IHDS II Citation:

Desai, Sonalde, and Reeve Vanneman and National Council of Applied Economic Research, New Delhi. India Human Development Survey-II (IHDS-II), 2011-12. ICPSR36151-v2. Ann Arbor, MI: Inter-university Consortium for Political and Social Research [distributor], 2015-07-31.

HDPI Citation:

National Council on Applied Economic Research. 1994. Human Development Profile of India (HDPI). New Delhi.


The data set 'panelcrosswork.dta' gives the link between two surveys, 1992-93 and IHDS-I (2004-05) interview ids. v2 : state code (1992-93) v3 : hhid is a state (1992-93) stateid : state id (2004-05) distid : dist id (2004-05) psuid : psuid (2004-05) hhid : hhid (2004-05) hhsplitid: HH split id (2004-05) idhh : composite id of 2004-05 Using this link table you will be able link the two surveys.


Questionnaires were designed to reduce respondent burden. Hence at the start of the section, interviewers record the names of the respondents who engage in the activity or have the illness. Those who do not are coded as missing so as to excuse them from further questions. To clarify here is an example concerning illness. When asking about fever, cough and diarrhea, there was an introduction: “We would like to learn about the health of the various family members in this household, including very young children over the last month. We are interested in three specific illnesses: fever, cough and diarrhea. Has anybody been ill with any of these illnesses in the last month?” Then the interviewer asked, “Can you tell me names of all those that had this illness?” This allowed the interviewer to list all members suffering from illness or activity limitations. Hence it can be assumed that those not listed in this section, did not have the illness or limitation. Similarly, when the question is about behavior, those who do not engage in the behavior are coded as missing. PLEASE RECODE THE MISSING VALUES FOR THESE VARIABLES TO 0.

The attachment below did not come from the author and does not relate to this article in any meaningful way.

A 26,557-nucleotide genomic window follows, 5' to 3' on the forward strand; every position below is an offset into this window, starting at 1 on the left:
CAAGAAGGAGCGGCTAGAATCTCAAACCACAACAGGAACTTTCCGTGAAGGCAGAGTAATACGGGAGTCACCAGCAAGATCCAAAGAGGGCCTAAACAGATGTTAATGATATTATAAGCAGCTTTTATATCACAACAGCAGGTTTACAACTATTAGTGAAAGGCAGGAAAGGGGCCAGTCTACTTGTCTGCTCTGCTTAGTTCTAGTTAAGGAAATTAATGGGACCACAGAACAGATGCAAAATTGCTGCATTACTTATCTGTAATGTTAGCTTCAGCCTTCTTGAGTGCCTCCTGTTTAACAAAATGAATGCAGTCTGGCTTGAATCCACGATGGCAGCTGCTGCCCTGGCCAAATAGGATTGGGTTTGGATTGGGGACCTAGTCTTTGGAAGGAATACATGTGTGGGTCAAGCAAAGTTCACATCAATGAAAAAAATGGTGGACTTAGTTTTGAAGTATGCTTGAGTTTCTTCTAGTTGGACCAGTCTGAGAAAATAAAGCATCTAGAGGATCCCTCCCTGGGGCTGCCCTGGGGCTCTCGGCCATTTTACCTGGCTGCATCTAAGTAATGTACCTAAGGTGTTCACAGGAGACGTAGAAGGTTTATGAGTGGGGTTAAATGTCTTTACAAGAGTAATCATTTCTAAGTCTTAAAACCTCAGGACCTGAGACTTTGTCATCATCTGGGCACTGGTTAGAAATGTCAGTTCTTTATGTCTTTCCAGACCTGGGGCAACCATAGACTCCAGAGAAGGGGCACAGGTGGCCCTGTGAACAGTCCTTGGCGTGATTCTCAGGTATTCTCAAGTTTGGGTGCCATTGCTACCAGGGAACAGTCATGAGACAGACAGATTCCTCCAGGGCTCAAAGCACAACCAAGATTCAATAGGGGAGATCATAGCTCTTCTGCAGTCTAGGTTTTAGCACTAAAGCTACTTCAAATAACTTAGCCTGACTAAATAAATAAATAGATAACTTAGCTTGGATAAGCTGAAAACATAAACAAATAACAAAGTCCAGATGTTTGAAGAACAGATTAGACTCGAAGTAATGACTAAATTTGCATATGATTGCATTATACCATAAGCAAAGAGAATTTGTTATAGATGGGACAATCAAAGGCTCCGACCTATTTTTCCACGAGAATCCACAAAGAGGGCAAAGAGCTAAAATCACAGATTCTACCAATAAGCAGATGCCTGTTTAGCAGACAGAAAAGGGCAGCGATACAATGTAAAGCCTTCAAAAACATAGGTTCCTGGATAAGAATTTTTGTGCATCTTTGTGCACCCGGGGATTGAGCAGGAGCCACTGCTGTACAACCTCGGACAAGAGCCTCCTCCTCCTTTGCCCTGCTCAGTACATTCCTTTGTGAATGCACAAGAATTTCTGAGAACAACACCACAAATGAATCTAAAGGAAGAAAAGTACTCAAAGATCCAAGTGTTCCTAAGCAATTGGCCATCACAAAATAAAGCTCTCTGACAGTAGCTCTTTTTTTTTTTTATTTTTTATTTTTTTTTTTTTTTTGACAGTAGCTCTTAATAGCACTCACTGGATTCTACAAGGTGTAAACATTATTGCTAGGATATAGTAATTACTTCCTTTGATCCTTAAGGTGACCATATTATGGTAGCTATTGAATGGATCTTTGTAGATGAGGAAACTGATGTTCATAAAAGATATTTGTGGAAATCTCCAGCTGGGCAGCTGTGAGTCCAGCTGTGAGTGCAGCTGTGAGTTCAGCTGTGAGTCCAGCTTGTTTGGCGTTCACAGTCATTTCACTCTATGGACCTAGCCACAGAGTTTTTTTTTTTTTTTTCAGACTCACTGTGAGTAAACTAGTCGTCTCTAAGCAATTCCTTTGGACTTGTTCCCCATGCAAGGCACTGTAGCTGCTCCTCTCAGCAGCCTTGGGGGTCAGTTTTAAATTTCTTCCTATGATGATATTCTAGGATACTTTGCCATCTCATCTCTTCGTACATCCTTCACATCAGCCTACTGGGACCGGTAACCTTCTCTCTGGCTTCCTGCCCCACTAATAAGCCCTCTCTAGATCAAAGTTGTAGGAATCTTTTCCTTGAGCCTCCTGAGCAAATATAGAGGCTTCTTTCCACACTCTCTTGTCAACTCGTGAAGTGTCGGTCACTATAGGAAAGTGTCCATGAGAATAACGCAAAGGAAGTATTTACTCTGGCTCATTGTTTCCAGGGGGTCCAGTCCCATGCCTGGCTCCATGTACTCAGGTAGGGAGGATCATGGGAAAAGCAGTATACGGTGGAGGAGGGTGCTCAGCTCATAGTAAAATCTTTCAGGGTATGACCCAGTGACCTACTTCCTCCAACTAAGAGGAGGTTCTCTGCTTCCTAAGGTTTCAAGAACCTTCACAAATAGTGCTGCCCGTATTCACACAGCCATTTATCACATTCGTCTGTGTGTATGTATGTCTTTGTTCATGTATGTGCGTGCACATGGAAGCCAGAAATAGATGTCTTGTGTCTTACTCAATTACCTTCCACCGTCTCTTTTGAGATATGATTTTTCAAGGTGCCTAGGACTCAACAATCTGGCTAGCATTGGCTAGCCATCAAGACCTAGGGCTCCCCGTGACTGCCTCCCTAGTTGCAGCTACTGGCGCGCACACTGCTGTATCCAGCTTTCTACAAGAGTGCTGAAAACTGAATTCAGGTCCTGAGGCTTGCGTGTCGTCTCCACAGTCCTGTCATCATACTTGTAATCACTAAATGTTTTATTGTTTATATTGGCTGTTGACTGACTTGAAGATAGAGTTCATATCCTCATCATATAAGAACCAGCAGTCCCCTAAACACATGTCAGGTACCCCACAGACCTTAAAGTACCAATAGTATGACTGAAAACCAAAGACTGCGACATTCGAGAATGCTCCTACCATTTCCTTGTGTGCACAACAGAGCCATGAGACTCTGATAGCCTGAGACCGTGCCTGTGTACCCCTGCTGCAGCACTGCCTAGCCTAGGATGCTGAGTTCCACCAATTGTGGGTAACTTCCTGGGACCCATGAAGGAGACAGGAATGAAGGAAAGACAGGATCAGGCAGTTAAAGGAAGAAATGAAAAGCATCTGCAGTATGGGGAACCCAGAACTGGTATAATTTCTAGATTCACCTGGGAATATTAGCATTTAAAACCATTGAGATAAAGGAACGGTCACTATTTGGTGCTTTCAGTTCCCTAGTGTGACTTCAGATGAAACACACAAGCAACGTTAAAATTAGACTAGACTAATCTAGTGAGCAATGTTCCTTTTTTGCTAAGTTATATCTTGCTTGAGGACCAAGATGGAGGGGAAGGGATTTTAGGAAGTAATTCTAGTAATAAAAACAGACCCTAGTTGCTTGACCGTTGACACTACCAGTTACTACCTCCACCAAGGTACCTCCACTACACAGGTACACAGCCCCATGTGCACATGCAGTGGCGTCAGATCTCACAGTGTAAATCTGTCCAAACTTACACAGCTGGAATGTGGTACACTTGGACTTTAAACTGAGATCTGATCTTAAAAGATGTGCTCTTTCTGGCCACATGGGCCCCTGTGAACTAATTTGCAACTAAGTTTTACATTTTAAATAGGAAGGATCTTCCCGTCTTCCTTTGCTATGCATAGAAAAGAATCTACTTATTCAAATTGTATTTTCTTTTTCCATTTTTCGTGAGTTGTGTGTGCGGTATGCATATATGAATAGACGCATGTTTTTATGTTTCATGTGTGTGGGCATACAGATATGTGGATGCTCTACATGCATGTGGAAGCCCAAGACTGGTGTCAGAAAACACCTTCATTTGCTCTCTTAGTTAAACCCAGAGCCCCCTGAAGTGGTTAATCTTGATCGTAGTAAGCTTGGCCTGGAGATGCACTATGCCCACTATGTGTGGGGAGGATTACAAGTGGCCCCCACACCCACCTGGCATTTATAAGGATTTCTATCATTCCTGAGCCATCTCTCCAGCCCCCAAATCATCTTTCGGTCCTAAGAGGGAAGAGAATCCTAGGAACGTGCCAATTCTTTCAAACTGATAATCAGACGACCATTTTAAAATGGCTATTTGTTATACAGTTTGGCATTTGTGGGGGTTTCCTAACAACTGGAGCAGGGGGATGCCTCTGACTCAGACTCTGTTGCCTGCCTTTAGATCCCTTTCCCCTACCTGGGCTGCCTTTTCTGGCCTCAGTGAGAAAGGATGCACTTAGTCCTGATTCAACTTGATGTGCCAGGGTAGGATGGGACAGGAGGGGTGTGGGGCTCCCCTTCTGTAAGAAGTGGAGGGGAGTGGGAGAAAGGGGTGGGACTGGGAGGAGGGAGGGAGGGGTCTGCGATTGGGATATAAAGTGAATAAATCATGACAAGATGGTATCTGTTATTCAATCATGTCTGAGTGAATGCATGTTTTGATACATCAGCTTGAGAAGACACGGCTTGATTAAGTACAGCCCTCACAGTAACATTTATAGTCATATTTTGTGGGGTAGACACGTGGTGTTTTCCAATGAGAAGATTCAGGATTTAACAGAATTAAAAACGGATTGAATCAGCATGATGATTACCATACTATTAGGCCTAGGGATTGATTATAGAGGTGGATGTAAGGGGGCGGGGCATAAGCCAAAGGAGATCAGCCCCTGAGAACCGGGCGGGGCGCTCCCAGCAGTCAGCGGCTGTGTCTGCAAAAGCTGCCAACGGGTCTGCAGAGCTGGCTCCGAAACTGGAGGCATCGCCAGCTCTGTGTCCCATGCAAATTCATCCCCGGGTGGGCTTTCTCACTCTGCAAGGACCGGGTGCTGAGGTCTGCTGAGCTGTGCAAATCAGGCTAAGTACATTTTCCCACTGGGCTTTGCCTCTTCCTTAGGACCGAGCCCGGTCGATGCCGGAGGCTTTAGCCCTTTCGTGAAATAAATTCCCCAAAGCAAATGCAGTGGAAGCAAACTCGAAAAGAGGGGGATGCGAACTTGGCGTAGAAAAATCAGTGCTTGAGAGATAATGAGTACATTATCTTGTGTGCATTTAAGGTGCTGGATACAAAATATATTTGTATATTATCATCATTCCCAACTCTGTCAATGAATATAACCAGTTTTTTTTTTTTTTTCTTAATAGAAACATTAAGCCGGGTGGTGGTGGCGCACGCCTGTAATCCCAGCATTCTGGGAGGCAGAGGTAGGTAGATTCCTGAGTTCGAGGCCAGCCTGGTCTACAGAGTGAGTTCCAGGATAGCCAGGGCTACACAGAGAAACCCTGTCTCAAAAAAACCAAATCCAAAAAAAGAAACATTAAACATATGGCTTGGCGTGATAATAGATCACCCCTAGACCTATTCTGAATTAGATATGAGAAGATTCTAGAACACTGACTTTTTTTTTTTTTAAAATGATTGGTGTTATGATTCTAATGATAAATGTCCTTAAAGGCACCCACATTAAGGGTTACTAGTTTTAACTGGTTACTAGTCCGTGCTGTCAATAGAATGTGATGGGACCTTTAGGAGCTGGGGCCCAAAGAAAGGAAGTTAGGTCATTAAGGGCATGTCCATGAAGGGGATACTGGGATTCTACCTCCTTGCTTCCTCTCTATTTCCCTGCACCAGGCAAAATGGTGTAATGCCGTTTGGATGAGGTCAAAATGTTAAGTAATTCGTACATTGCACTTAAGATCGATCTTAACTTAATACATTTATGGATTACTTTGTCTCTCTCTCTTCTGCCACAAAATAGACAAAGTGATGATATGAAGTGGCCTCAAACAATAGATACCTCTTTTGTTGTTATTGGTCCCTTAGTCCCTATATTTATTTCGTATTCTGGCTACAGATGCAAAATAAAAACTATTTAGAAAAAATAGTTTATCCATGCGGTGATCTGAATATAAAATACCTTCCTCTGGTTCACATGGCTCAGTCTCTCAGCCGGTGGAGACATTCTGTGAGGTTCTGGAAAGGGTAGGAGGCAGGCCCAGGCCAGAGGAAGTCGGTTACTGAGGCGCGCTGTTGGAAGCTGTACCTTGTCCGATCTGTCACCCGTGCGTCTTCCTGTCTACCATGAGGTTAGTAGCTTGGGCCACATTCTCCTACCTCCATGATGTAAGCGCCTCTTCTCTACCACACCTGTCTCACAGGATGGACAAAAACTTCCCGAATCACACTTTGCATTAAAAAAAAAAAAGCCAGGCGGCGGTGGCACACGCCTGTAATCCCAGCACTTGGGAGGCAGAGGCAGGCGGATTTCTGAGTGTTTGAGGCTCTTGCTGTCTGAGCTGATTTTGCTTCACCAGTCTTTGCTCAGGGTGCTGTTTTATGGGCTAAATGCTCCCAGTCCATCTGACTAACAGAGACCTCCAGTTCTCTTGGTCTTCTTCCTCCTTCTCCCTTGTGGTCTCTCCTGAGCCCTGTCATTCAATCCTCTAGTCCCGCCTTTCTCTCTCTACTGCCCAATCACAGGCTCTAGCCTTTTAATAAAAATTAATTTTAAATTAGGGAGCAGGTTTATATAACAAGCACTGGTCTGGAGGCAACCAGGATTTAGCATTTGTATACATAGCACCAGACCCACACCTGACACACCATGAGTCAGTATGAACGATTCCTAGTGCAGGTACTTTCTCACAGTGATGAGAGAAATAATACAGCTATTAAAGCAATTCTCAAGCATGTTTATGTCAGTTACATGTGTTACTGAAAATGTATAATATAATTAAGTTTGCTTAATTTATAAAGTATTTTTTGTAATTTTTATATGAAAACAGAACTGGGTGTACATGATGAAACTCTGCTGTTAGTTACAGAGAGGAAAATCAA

WT — Sample weight for the household, most useful and usually used in almost all analyses

FWT — Integer weight (truncated from WT) for STATA routines that require integer weight

INDWT — WT * NPERSONS — this represents number of individuals in the household for analyses that require individual specific weights (e.g. Head Count Ratio for Poverty) when using the household-level file

INDFWT - integer value of INDWT.


If you look at the questionnaire you will see that birth date is collection in 4 columns, first two are month and second two years. So 497 would be month 04 and year 97.

Please pay attention to the questionnaires for each variable of interest. You may find in other cases (e.g. age of child at the moment) the question was asked age in years and months. So 1606 would 16 years and 6 months. Leading 0s are dropped, trailing are not.

Also 88 reflects missing value for months and 18 is missing value for calendar years.


No. While IHDS-II follows the same general pattern as IHDS-I and many of the questions are identical, some questions were changed based on our experience with IHDS-I. Moreover, question numbers and variable names have also changed. Users are urged to consult the two sets of questionnaires and compare the question wording before trying to interpret the results.


The schools that are most commonly used by village residents based on a village focus group. In many villages, there was only one school.